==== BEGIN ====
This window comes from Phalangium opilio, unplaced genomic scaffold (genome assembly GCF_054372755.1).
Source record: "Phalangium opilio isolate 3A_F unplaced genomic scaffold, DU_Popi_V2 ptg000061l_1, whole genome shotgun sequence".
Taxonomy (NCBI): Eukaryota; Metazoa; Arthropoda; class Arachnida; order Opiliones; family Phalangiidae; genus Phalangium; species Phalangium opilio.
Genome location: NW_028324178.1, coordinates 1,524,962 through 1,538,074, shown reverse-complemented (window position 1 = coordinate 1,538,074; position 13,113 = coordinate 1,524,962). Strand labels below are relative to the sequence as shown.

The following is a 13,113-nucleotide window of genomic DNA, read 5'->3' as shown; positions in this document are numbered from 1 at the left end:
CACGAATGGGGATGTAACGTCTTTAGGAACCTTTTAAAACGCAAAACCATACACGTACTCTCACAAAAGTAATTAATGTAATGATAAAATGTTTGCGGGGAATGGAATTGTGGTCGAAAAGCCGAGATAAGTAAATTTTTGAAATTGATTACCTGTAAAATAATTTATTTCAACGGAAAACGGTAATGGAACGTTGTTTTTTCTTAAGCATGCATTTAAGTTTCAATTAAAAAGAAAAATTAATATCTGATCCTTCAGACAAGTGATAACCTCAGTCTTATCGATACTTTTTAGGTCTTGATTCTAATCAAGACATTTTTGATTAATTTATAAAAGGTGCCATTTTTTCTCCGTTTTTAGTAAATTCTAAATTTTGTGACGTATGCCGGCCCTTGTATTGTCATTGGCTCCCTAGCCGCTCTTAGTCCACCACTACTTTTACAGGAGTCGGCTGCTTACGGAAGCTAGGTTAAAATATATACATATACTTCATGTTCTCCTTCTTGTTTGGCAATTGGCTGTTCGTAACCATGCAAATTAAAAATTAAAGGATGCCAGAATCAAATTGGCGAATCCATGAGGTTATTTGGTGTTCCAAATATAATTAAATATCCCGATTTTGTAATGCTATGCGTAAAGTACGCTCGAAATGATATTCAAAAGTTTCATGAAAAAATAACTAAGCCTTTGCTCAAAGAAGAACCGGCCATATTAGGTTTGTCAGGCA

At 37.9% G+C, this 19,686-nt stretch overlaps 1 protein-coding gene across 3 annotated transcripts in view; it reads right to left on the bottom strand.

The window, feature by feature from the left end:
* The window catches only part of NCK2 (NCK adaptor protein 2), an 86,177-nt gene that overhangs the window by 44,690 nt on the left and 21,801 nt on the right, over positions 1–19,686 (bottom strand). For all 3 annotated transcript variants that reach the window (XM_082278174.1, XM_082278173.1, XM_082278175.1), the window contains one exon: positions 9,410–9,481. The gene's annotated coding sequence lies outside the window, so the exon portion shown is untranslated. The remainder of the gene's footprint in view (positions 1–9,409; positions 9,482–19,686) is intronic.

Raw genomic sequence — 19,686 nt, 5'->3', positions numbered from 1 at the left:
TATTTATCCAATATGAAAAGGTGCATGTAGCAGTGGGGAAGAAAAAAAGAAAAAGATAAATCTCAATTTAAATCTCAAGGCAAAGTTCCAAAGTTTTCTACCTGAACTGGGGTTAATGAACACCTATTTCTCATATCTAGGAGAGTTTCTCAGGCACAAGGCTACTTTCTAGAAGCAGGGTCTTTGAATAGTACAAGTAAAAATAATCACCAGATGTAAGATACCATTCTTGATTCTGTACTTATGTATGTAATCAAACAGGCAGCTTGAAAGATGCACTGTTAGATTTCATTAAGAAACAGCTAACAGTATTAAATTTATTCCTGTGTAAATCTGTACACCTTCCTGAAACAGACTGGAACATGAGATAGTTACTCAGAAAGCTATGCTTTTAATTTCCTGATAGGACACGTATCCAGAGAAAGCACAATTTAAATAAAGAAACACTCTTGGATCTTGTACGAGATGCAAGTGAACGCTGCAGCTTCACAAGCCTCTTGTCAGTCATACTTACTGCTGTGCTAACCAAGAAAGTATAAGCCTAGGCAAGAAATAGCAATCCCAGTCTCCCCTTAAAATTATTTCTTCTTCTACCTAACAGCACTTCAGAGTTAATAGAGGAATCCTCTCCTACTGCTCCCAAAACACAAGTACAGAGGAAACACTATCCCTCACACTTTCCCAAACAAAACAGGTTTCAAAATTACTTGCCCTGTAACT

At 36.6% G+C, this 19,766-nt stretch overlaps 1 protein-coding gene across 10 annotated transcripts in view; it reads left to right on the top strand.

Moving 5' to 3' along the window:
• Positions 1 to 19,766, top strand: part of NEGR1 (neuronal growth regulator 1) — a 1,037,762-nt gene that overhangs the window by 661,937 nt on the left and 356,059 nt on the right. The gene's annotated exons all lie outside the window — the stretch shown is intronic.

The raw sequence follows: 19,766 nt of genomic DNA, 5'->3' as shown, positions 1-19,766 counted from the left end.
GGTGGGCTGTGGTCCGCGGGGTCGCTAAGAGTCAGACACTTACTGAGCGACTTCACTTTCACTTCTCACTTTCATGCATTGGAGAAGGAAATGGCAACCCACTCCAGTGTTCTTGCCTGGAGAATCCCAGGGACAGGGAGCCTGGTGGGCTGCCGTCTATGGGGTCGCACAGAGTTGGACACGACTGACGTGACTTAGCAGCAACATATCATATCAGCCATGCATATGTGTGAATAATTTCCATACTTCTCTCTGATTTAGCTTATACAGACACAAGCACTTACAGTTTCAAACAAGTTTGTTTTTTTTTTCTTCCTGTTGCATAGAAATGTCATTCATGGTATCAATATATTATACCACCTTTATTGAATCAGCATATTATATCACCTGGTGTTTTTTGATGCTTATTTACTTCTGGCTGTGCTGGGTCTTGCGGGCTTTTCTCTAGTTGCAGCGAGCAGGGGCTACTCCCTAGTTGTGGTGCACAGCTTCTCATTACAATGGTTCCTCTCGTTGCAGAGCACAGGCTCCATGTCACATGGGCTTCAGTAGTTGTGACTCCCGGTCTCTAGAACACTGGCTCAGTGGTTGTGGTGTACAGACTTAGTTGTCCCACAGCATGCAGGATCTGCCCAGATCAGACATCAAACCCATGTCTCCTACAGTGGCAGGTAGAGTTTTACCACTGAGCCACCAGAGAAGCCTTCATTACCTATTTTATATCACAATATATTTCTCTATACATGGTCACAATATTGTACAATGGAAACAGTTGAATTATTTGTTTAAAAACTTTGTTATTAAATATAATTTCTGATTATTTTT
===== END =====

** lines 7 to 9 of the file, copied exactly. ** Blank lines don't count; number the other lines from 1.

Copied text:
At 37.9% G+C, this 19,686-nt stretch overlaps 1 protein-coding gene across 3 annotated transcripts in view; it reads right to left on the bottom strand.

The window, feature by feature from the left end:
* The window catches only part of NCK2 (NCK adaptor protein 2), an 86,177-nt gene that overhangs the window by 44,690 nt on the left and 21,801 nt on the right, over positions 1–19,686 (bottom strand). For all 3 annotated transcript variants that reach the window (XM_082278174.1, XM_082278173.1, XM_082278175.1), the window contains one exon: positions 9,410–9,481. The gene's annotated coding sequence lies outside the window, so the exon portion shown is untranslated. The remainder of the gene's footprint in view (positions 1–9,409; positions 9,482–19,686) is intronic.